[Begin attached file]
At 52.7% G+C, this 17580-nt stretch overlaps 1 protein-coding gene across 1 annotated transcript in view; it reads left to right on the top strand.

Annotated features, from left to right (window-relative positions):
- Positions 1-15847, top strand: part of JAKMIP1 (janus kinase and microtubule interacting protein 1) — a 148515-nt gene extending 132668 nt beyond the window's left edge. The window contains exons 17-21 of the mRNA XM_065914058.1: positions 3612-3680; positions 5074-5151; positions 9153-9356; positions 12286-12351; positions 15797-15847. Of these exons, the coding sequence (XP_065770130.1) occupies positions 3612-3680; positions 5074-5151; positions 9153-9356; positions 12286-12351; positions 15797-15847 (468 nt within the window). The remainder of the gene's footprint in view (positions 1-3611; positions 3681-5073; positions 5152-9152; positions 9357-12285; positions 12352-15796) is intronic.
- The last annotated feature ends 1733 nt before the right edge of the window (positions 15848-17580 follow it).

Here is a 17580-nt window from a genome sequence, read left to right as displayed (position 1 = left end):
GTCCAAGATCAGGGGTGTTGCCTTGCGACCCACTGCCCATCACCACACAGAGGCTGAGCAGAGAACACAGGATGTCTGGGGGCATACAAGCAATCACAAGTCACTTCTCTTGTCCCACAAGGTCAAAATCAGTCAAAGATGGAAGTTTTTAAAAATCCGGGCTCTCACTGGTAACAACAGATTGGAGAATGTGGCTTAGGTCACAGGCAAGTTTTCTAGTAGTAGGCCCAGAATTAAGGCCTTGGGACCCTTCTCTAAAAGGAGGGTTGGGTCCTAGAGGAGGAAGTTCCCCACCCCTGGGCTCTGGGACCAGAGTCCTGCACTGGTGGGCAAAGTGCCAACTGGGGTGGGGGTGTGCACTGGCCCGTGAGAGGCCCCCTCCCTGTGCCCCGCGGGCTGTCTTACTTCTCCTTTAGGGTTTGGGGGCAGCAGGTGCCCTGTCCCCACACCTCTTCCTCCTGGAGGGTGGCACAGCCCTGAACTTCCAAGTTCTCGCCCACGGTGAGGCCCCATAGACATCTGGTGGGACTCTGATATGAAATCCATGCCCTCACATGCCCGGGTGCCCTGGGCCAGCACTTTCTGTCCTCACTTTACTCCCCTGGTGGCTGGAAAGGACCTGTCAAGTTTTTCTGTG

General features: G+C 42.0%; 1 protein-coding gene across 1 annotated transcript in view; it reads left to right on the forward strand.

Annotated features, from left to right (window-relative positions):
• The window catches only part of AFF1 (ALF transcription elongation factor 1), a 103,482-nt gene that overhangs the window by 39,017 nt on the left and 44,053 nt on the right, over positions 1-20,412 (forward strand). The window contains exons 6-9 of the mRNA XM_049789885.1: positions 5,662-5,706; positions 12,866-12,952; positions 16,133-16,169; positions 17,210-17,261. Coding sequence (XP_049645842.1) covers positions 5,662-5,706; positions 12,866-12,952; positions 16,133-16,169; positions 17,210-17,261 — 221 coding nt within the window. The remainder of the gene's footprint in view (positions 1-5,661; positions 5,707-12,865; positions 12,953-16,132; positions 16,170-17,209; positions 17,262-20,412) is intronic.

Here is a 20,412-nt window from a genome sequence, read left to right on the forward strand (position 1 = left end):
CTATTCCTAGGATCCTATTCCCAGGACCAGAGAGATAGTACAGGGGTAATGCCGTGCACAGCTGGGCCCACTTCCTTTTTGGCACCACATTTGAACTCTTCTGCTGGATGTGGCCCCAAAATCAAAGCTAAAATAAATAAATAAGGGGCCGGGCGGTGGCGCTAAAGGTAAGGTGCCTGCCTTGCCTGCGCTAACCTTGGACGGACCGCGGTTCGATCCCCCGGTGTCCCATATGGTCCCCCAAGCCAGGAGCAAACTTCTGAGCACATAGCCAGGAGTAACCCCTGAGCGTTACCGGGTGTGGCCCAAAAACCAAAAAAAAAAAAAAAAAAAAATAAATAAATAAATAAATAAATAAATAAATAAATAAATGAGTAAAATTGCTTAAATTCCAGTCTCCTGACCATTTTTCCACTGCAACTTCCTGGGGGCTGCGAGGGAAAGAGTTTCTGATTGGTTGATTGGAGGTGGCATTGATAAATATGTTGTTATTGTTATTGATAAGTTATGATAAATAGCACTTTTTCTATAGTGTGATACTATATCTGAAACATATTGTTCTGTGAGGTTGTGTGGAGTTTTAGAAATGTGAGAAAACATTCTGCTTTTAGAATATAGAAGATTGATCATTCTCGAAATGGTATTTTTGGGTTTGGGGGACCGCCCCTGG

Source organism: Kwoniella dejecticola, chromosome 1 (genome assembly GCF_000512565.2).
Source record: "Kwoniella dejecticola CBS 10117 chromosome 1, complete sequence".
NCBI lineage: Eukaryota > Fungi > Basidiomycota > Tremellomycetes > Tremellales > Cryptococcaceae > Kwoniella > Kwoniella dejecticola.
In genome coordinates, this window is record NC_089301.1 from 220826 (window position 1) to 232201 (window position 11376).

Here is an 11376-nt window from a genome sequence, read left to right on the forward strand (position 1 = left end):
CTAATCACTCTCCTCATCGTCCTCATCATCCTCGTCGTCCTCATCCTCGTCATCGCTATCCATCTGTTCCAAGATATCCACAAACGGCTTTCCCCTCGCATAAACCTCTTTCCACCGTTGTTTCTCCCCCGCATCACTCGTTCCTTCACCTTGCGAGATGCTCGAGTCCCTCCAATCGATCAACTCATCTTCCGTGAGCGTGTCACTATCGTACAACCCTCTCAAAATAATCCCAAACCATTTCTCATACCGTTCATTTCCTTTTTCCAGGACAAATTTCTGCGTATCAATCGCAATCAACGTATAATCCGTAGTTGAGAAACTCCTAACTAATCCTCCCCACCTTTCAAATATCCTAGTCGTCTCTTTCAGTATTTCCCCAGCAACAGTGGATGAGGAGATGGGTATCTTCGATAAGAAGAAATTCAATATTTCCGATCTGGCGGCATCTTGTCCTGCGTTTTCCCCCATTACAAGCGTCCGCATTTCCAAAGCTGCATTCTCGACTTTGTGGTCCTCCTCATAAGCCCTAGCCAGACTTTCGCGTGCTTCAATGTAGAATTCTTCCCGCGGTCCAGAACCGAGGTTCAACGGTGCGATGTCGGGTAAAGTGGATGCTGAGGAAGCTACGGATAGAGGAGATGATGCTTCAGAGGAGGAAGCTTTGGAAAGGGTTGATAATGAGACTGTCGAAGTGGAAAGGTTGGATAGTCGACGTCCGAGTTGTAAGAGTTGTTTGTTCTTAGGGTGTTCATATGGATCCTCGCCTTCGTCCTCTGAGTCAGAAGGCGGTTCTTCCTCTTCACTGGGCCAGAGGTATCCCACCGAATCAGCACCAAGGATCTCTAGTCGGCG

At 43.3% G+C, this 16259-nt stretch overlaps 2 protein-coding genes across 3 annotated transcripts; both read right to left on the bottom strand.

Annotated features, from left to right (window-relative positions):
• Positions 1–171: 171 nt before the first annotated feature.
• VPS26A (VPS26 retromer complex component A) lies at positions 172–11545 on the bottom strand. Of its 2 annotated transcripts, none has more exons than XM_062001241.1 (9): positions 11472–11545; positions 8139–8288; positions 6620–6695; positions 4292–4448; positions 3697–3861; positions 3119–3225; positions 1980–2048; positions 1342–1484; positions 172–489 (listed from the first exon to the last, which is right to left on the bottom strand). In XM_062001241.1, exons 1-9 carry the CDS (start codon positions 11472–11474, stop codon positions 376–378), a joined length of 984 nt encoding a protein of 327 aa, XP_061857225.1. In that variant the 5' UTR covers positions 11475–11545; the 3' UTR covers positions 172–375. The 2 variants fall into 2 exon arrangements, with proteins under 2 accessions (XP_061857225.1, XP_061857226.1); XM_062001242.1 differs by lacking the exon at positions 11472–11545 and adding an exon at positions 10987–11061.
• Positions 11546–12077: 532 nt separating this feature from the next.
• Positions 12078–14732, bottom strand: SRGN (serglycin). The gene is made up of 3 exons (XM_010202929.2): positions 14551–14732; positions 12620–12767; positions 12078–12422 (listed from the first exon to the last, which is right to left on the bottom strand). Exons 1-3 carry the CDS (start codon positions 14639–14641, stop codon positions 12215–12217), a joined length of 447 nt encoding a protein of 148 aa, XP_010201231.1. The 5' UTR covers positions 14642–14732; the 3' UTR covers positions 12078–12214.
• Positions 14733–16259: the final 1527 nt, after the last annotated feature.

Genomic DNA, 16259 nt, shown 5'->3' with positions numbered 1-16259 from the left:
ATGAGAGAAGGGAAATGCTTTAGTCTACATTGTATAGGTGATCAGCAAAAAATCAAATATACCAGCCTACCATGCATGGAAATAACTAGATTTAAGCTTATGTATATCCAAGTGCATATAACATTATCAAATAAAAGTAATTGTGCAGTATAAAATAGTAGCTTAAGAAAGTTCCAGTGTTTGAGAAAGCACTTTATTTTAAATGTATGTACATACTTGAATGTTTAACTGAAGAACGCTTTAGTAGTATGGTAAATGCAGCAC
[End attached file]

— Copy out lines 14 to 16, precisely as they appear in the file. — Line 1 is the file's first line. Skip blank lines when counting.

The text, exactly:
NCBI lineage: Eukaryota > Fungi > Basidiomycota > Tremellomycetes > Tremellales > Cryptococcaceae > Kwoniella > Kwoniella dejecticola.
In genome coordinates, this window is record NC_089301.1 from 220826 (window position 1) to 232201 (window position 11376).

Here is an 11376-nt window from a genome sequence, read left to right on the forward strand (position 1 = left end):